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Posts Tagged ‘negligence’

UMmmm . . . SUM Auto Insurance Policies are Better Than Others

April 24th, 2012 Comments off

One of the least understood and, therefore, overlooked options for automobile insurance is the one that provides uninsured and underinsured liability coverage.  It is listed on the policy declarations page under the heading “UM/SUM.”

Uninsured Motorist coverage “UM” is mandated by New York State.  It protects the driver and passengers of a vehicle who are injured by uninsured negligent drivers.  Each car insured in New York State must have, at minimum, the basic “$25K/$50K” coverage.  That is, a maximum of $25,000.00 per injured person and a maximum of $50,000.00 to be divided among all injured persons.

Confused?  Here’s how it works.  If a thrice-convicted drunk driver forgets to pay his auto insurance premium and kills a forty-year-old father of four by rear ending him into a concrete divider, the man’s wife can recover $25,000.00 from his own insurance company under his basic UM coverage.

However, if one of his children is also in the car suffers a head injury and is permanently brain damaged, he too can recover $25,000.00.

But if a second child is in the backseat and sustains bilateral comminuted “tib/fib” fractures, his wife and the two children will split $50,000.00.  And not a dime more.

“Wow,” you might wonder, “how can this family be financially protected from such an unfathomable tragedy?”  That’s where “Supplemental Underinsured Motorist” coverage helps.  If Dad has a $300K/$500K liability policy with DoRight Insurance Company, he can purchase SUM coverage up to the same amount as his liability coverage.  Then if the driver has no insurance or a policy with lower liability coverage, his own insurance company will indemnify him for the difference between the two policies.  So, if Dad was alone in the car, his wife could recover $275,000.00 from DoRight.  And if two or more people were in the vehicle, they will split $450,000.00 between them.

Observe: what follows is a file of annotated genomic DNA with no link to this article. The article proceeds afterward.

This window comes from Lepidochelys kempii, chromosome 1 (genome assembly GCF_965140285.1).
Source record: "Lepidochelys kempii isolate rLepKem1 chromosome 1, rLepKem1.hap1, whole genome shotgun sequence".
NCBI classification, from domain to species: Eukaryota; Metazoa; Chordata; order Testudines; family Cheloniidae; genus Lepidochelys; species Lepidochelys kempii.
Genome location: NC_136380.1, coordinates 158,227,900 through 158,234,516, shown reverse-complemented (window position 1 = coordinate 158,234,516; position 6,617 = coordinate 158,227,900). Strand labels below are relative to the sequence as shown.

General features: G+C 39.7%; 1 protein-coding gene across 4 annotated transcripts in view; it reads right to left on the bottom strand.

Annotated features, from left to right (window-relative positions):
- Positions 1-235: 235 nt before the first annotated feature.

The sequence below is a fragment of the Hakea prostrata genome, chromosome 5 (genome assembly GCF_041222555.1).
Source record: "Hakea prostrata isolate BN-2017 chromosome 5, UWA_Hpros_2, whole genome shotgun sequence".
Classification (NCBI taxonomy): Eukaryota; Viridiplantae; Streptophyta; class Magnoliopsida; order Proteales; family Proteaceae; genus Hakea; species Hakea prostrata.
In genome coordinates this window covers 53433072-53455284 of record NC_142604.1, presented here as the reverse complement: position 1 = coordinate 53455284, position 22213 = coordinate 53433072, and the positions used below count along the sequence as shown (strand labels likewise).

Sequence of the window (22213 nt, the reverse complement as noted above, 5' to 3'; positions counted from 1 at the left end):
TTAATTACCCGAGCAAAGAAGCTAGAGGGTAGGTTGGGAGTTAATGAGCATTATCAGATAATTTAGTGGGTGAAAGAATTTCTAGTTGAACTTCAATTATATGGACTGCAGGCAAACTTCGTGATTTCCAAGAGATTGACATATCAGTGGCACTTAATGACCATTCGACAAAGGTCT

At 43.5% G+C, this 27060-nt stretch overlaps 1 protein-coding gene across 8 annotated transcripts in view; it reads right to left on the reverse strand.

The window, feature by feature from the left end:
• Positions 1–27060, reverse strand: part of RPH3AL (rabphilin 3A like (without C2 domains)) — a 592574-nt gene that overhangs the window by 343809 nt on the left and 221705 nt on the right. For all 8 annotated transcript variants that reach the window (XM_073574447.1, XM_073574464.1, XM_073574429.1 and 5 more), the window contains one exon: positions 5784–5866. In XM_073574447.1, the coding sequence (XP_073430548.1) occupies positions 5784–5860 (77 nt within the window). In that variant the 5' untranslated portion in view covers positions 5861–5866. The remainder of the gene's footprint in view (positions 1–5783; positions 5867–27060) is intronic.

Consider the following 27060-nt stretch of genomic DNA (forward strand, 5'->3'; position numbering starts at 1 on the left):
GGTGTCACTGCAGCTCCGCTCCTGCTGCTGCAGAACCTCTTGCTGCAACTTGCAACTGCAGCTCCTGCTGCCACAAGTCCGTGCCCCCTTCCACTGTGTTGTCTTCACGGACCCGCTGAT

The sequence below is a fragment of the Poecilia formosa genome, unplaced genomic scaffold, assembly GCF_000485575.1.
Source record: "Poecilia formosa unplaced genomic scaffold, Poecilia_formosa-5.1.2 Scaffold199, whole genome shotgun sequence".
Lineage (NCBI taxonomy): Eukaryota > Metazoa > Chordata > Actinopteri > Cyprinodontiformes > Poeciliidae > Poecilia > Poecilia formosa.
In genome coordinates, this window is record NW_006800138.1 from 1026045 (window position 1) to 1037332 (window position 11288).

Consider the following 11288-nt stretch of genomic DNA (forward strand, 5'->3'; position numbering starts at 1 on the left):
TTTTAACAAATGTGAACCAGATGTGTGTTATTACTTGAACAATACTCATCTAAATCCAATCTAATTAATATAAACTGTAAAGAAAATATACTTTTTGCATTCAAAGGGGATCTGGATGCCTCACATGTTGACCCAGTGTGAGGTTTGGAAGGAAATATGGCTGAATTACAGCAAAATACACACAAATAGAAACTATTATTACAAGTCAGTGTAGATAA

Purchasing UM/SUM coverage for the same limits as your liability insurance makes sense.  It’s the only way to protect yourself against uninsured and underinsured drivers.  And who wouldn’t want to protect himself and his loved ones as much as he protects a stranger?  Besides UM/SUM coverage is cheaper than a ten-dollar whore at a French seaport and UM/SUM claims are not “charged against” the owner’s policy.

So . . . why doesn’t every owner buy the maximum coverage?  There are several reasons:

(1)        IGNORANCE.  Many people just don’t understand how automobile insurance works.

(2)        STUPIDITY.  Some drivers ignore the advice of well-informed and well-intentioned insurance brokers (most are in this category) who recommend that they purchase the maximum UM/SUM.

(3)        AVARICE.  A few sleazy insurance brokers know that there is little profit to be made selling UM/SUM coverage and try to lure customers by selling policies with the cheapest premiums.

(4)        SLOTH.  A few other brokers are too lazy to bother scrutinizing the policy or explaining to the customer how SUM works and why it is so important.

Don’t fall victim to one of these sins.  Examine your insurance policy.  If you have the maximum UM/SUM coverage, pat yourself on the back, praise your insurance broker or thank your lucky stars. If you don’t have the coverage, wake up, get smart and find a good broker.

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What happens if the mailman slips on snow and ice on your property?

January 28th, 2011 Comments off

In New York, property owners owe a duty of care to remove dangerous snow and ice conditions on their property.   If snow or ice exists on a person’s property, they could be liable for a slip and fall if they were negligent in failing to remove the snow or ice.  Negligence can be defined as: acting, or failing to act, in a reasonable manner to prevent foreseeable risks of harm to persons. 

So what constitutes acting in a “reasonable manner” when it comes to the removal of snow and ice?  Firstly, it depends on how long the snow and ice condition existed.  Under the “storm in progress” doctrine, a property owner is not required to clear snow and ice until a reasonable time after the storm ceases.   Further, as with any dangerous condition on property, a landowner is only liable if they were on notice of the condition- either actual or constructive notice.  Constructive notice will be found where a condition had existed for such a long period of time that the property owner, in the exercise of due care, should have recognized it and remedied the condition.   In New York, there is no bright-line rule for how long an icy condition must exist in order to constitute constructive notice.  In New York City, the Administrative Code Section 16-123 gives property owners four hours after a storm ceases within which to clear any dangerous snow or icy condition and until 11:00 a.m. where the storm occurs overnight.

Secondly, the reasonableness of a property owner’s actions or inactions will be judged by the methods employed for the removal of the snow and ice.  Juries have repeatedly weighed factors such as whether the property owner threw down salt, ice melt and/or sand and whether they used shovels, ice picks or a snow thrower in determining whether an accident was the result of a property owner’s negligence or simply an unavoidble hazard caused by  nature.

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